You won't find any box boys, piped-in background music or gold Cadillac giveaways. But you will find freshness, quality and bargains at certified farmers' markets throughout the state. The farmer-to-consumer certification in California was originated about 10 years ago as an outgrowth of a strike that shut down wholesale houses, Frank Bowring, manager of the Costa Mesa Farmers' Market, recalls. There are about 100 of the certified markets today (21 in Los Angeles County) that set up their booths in settings that include parking lots, parks, fairgrounds, community colleges and blocked-off city streets.
Before a farmer can sell at a certified market, the county agricultural commissioner checks to make sure that the seller actually grows the commodities that he sells, and the conservation department certifies that fresh fish were caught by the sellers.
For shoppers who are willing to buy their produce once a week and are willing to get up early to have the best selection, here is a sampling of certified farmers' markets in the Southland:
Santa Barbara: corner of Cota and Anacapa streets. Saturdays 8:30 a.m. to noon. Manager: Susan Pierce, (805) 683-3327.
This 8-year-old market, which has grown to about 45 sellers' booths per week, offers fruits and vegetables (many organically grown), plus flowers and plants and, in season, shrimp, crab and lobster. The market features miniature vegetables of the kind used in French nouvelle cuisine and other unusual produce, such as sweet potato leaves and the plant lamb's quarters, both used in Asian cooking. If you're not sure what something is, or how to prepare it, just ask.
Ventura: corner of Figueroa and Santa Clara streets, Downtown Ventura, in a city-owned parking lot. Saturdays 11 a.m. to 2 p.m. Manager: Mary Leleiwi, (805) 654-7800, Ext. 630.
In operation since 1983, this market originally sold its goods on the grounds of a local drive-in theater. With city support, however, the market recently moved to its current location. In addition to fruits, vegetables and fresh fish, the 20 booths have such dried items as shallots and beefalo products (similar to jerky and brought in by a farmer who raises the livestock in the Fillmore area); plants and flowers.
Santa Monica: Arizona Avenue, between 2nd and 4th streets. Wednesdays 2 to 8 p.m. Manager: Laura DeVenanzio, (213) 458-8701.
The largest certified farmers' market in California, this two-block marketplace offers 65 booths per week. Besides seasonal fruits and vegetables, this market carries 50 varieties of cut flowers, honey and honey products, freshly baked goods, macadamia nuts (shelled or unshelled), herbs, sprouted seeds and beans, hard-to-find golden beets, plus such seasonal exotic fruits as cheramoya and sapote. One farmer specializes in flavored olives by the pint or quart. The market has Ridgeback shrimp in season, January through June.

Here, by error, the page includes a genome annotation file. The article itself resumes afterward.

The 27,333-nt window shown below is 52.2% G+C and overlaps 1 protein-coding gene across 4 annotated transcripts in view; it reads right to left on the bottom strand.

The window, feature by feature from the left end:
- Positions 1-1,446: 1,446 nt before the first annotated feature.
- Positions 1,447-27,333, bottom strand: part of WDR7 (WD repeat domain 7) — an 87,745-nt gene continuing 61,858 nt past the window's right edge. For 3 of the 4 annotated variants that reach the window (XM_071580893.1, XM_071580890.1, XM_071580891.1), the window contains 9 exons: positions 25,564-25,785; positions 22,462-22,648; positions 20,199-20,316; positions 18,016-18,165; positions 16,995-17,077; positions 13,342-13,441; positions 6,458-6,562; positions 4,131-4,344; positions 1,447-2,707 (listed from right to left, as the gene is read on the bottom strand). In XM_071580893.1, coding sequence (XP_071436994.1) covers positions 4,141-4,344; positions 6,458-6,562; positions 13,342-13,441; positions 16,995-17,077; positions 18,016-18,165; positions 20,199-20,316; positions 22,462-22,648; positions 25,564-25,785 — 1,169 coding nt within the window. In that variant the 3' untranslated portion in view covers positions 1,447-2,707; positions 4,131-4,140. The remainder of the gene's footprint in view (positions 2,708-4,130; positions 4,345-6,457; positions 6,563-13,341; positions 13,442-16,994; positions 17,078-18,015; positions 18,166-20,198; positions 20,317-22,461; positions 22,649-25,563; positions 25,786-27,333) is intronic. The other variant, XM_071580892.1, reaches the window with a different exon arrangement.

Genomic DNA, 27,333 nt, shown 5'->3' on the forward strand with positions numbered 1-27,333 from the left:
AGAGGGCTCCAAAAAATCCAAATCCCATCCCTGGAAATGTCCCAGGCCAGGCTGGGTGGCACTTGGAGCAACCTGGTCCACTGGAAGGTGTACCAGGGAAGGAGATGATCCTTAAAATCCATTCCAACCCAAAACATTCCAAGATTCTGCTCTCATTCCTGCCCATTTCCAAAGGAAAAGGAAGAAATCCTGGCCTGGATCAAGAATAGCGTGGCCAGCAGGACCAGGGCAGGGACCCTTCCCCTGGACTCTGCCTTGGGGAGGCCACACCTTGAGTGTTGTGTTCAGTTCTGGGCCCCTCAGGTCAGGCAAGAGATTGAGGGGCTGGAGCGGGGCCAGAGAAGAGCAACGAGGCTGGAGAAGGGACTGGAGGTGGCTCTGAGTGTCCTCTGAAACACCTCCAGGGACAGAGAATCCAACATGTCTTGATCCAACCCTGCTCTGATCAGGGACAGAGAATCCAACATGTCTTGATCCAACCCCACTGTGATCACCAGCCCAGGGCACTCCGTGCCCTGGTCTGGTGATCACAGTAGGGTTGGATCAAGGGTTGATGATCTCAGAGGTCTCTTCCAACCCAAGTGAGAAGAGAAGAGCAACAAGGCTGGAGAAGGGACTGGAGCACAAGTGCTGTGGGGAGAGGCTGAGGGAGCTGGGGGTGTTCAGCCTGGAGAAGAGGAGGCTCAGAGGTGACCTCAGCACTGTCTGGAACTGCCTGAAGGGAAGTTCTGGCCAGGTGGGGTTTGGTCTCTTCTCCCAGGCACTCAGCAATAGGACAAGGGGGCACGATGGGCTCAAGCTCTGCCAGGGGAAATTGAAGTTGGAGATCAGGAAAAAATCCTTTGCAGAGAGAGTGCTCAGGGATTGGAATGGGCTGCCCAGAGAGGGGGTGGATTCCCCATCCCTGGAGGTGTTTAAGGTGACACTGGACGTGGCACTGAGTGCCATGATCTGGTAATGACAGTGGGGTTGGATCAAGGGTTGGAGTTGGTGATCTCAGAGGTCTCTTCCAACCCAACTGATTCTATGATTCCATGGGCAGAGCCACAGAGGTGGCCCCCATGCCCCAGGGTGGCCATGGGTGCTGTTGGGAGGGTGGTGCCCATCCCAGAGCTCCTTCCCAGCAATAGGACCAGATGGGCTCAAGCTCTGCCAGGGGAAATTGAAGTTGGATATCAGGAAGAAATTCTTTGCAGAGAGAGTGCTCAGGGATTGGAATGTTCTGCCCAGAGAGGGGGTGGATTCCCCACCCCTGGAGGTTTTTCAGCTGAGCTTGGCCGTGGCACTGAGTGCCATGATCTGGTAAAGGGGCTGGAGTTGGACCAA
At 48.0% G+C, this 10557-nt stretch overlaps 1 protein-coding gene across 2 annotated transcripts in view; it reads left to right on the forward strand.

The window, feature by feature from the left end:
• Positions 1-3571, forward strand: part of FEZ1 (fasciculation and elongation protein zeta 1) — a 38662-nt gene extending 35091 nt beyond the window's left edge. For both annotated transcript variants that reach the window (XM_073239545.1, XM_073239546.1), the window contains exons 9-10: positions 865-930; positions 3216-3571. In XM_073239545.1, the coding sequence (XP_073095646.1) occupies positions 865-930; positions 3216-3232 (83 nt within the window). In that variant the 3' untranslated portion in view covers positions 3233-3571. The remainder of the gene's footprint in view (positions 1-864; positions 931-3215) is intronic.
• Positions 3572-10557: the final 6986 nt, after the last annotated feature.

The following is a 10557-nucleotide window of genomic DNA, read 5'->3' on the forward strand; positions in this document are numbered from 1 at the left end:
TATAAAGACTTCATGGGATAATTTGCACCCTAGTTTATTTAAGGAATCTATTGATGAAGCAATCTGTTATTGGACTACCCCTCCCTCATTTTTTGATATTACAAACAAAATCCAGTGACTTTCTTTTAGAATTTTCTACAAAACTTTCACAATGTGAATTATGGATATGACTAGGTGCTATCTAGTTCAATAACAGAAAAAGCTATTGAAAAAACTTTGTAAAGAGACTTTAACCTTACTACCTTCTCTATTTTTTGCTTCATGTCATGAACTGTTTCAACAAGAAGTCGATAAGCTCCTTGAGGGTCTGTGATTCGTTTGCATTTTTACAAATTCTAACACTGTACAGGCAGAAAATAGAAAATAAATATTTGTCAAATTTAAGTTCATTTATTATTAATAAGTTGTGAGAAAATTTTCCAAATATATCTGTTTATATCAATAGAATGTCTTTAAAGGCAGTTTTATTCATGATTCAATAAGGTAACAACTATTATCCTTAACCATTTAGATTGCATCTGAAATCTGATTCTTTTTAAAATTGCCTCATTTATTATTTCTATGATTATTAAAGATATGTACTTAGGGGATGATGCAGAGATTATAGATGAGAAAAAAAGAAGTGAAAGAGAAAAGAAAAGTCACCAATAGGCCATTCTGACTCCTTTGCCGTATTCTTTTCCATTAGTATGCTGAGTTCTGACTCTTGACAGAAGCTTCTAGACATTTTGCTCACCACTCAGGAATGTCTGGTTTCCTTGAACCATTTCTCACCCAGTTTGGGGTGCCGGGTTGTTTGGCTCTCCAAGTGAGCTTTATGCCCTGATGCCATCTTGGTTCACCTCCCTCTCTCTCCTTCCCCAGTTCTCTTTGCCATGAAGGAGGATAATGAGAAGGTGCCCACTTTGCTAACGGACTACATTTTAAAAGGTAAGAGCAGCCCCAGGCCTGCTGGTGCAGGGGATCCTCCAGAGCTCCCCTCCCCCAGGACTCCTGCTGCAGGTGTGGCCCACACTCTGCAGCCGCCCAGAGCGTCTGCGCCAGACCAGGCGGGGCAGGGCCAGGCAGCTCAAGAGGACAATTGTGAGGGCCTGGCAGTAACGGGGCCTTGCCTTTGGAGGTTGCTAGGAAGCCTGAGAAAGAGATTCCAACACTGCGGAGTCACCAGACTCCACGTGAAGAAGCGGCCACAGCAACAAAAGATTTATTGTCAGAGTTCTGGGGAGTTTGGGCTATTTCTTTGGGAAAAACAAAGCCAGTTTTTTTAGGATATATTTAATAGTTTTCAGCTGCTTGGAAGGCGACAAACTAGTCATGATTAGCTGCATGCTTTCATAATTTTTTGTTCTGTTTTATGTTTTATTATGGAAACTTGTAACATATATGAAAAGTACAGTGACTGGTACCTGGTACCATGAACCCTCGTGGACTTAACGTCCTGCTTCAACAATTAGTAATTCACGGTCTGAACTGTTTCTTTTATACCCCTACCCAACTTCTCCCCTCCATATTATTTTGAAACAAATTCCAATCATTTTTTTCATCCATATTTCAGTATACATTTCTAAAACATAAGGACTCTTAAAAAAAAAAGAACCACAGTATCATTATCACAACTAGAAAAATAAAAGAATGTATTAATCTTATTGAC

Bellflower: Laurel Street and Bellflower Boulevard, half a mile north of California 91. Mondays 10 a.m. to 2 p.m. Manager: Hullie Hull, (213) 424-4753.
Newest of the Los Angeles County markets, this one began in mid-March with about 16 booths, but Hull plans to add more farmers. Along with seasonal fruits and vegetables, the market's more unusual items include Savoy cabbage, sugar peas, strawberries, organically grown walnuts, mulberries and snapper, rock cod, beefalo products and herbal plants. An information booth offers free recipes. Hull also managers a market in the East Los Angeles College parking lot at Floral Drive, west of Atlantic Boulevard, Monterey Park. Open Thursdays 10 a.m. to 3 p.m.
Fullerton: Woodcrest Park, at Orangethorpe and Richman avenues. Wednesdays 10:30 a.m. to 3:30 p.m. Managers: Kae Thomas and Mona Amoon, (714) 526-5814.
Largest of the Orange County certified markets, the 5-year-old Fullerton bazaar consists of about 40 booths per week set up in a city park. Thomas reports that some produce is brought in by Orange County farmers but that it also comes from as far away as Fresno. Besides produce, the market carries fresh fish, eggs, honey, bedding plants, citrus trees and cut flowers. Also the market has "adopted" two nearby elementary schools this year. When the children tour the market, vendors answer their questions. The Fullerton Farmers' Market Board gives the children coupons to exchange for samples of produce. The market donates gift certificates with which low-income families can buy fresh produce, and it has contributed to scholarships for agricultural students.
Costa Mesa: Orange County Fairgrounds parking lot, 88 Fair Drive. Thursdays 9:30 a.m. to 2:30 p.m. Manager: Frank Bowring, (714) 547-9026.